But crude oil is not the only natural resource that is depleting and/or in short supply. And the U.S. dollar is not the only currency on fertility drugs. So a forward-looking investor could expect to see the prices of most major commodities rise in terms of most major currencies. But this simple conclusion is easy to miss when most of the relevant data points contain nine to twelve zeros.

Most of us have some vague idea that one trillion is the number that lies somewhere north of one billion ,beyond that, we have no clue. So how much is one trillion anyway?

• 1 trillion seconds = 31,546 years.
• 1 trillion dollar bills placed end to end would reach 96.9 million miles, far enough to reach the Sun.
• The average new car costs $28,400. $1 trillion would buy more than 35 million cars.
• The entire Federal budget is $2.8 trillion. A stack of that many dollar bills would circle the Earth more than 7 times.
• Gross Federal debt is more than $8.7 trillion, which would make a stack of dollar bills that would reach from the Earth to the Moon and back with some to spare.
• $8.7 trillion in one-dollar bills would cover an area larger than each U.S. state except for Alaska and Texas.”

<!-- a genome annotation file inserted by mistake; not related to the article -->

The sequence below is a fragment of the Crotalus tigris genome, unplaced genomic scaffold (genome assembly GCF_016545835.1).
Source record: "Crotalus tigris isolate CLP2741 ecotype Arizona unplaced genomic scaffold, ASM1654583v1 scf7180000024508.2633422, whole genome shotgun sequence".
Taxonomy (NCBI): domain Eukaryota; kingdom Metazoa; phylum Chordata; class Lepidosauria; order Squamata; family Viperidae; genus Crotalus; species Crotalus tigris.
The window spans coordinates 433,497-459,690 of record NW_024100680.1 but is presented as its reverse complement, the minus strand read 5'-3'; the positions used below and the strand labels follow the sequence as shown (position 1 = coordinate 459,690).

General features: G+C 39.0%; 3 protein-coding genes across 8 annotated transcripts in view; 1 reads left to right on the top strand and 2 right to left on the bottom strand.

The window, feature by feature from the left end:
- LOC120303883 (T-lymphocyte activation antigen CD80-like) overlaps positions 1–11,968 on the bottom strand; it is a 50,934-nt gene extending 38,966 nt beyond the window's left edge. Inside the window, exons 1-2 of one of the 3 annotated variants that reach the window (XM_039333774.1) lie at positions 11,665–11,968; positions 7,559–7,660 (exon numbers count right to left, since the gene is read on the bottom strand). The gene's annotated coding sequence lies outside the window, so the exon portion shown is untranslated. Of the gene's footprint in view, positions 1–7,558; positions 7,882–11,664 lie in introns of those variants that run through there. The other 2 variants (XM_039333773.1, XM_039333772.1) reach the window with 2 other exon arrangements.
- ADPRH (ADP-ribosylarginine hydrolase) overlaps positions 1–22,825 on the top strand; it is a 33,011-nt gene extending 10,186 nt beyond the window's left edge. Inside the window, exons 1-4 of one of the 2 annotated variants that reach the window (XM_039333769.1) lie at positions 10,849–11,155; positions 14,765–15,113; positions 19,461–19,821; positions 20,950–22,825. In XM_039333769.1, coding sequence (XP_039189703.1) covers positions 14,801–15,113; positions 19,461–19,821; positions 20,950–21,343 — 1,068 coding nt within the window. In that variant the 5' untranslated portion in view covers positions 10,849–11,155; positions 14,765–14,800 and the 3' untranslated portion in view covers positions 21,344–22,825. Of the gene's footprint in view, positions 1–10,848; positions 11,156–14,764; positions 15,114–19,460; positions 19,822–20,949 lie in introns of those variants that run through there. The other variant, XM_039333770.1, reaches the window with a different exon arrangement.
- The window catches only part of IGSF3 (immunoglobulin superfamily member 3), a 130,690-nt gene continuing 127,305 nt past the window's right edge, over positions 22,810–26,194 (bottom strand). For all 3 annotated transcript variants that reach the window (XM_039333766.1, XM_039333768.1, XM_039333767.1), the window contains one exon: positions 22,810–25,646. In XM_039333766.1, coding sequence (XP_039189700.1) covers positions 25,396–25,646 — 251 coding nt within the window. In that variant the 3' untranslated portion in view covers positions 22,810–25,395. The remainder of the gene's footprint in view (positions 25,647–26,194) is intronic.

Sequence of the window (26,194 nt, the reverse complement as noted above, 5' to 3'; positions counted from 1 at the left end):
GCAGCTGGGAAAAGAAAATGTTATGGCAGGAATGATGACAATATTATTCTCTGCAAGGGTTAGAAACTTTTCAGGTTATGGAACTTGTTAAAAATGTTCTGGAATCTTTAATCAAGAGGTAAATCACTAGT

But there is something else at play that doesn't help the situation-the weakening of the US dollar which helps pay off the US debt but it also has some undesirable results in the form of $1000 gold and $120 crude oil.

In other words, the skyrocketing oil price is as much a monetary phenomenon as a geophysical one. Paper currencies and debts proliferate rapidly. Natural resources do not. That’s why the prices of natural resources like crude oil MUST increase over time. And that’s why you should listen to that little voice inside your head when it tells you: “$200 crude oil may be crazy, but not nearly as crazy as the size of the US Deficit.”

We are running out of Natural Resources there is no doubt, it is unlikely that we will see them completely depleted in most of my readers lifetimes,however if the Dollar continues lower (or is allowed to weaken to cover up for poor fiscal policies) then it will accelerate the incessant rise of these Natural Resources.Since the vast majority of Natural Resources are paid for in Dollars it stand to reason that as the resources become scarcer and the dollar becomes worth less that suppliers will be demanding more of them for whatever it is they have to sell.

Best Wishes




Wednesday, 7 May 2008

Gold Stocks -Time to Buy ?

I am sure we have all been following the rise of gold in the last 6 months or so peaking at just over $1000 per oz.Gold has now worked its way back down and is sitting today just shy of $870.There could be many reasons for this including the whispers about concerted Central Banks efforts to push the price down. One thing that stands out though is that even when Gold shot up to over $1000 the Gold Producers didn't follow along


America's largest gold producer, Newmont Mining (NEM), announced its first-quarter earnings towards the end of April. The company's revenue was 60% higher than the same quarter last year. Its average selling price for Gold was  $933 per ounce during the quarter, up 40% from the same time in 2007. Unbelievably Newmont's share price fell !!